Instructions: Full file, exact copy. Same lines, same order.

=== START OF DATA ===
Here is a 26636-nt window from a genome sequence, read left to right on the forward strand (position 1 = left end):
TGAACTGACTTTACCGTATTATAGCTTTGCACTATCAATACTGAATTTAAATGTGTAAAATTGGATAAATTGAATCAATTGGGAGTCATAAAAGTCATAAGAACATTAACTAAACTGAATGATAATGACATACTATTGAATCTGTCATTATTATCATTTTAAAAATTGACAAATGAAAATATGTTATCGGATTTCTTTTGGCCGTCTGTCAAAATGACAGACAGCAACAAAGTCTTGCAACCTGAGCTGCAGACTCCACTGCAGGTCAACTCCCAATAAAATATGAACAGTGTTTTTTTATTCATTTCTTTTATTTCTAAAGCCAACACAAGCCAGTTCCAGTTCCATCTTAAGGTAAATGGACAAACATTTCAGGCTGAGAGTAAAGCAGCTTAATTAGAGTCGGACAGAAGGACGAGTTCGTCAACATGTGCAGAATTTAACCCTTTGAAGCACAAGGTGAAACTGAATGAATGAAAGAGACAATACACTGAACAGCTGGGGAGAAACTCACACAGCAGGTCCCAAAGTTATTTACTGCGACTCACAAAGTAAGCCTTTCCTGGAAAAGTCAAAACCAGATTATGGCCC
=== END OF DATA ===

Here is a 26636-nt window from a genome sequence, read left to right on the forward strand (position 1 = left end):
TGAACTGACTTTACCGTATTATAGCTTTGCACTATCAATACTGAATTTAAATGTGTAAAATTGGATAAATTGAATCAATTGGGAGTCATAAAAGTCATAAGAACATTAACTAAACTGAATGATAATGACATACTATTGAATCTGTCATTATTATCATTTTAAAAATTGACAAATGAAAATATGTTATCGGATTTCTTTTGGCCGTCTGTCAAAATGACAGACAGCAACAAAGTCTTGCAACCTGAGCTGCAGACTCCACTGCAGGTCAACTCCCAATAAAATATGAACAGTGTTTTTTTATTCATTTCTTTTATTTCTAAAGCCAACACAAGCCAGTTCCAGTTCCATCTTAAGGTAAATGGACAAACATTTCAGGCTGAGAGTAAAGCAGCTTAATTAGAGTCGGACAGAAGGACGAGTTCGTCAACATGTGCAGAATTTAACCCTTTGAAGCACAAGGTGAAACTGAATGAATGAAAGAGACAATACACTGAACAGCTGGGGAGAAACTCACACAGCAGGTCCCAAAGTTATTTACTGCGACTCACAAAGTAAGCCTTTCCTGGAAAAGTCAAAACCAGATTATGGCCC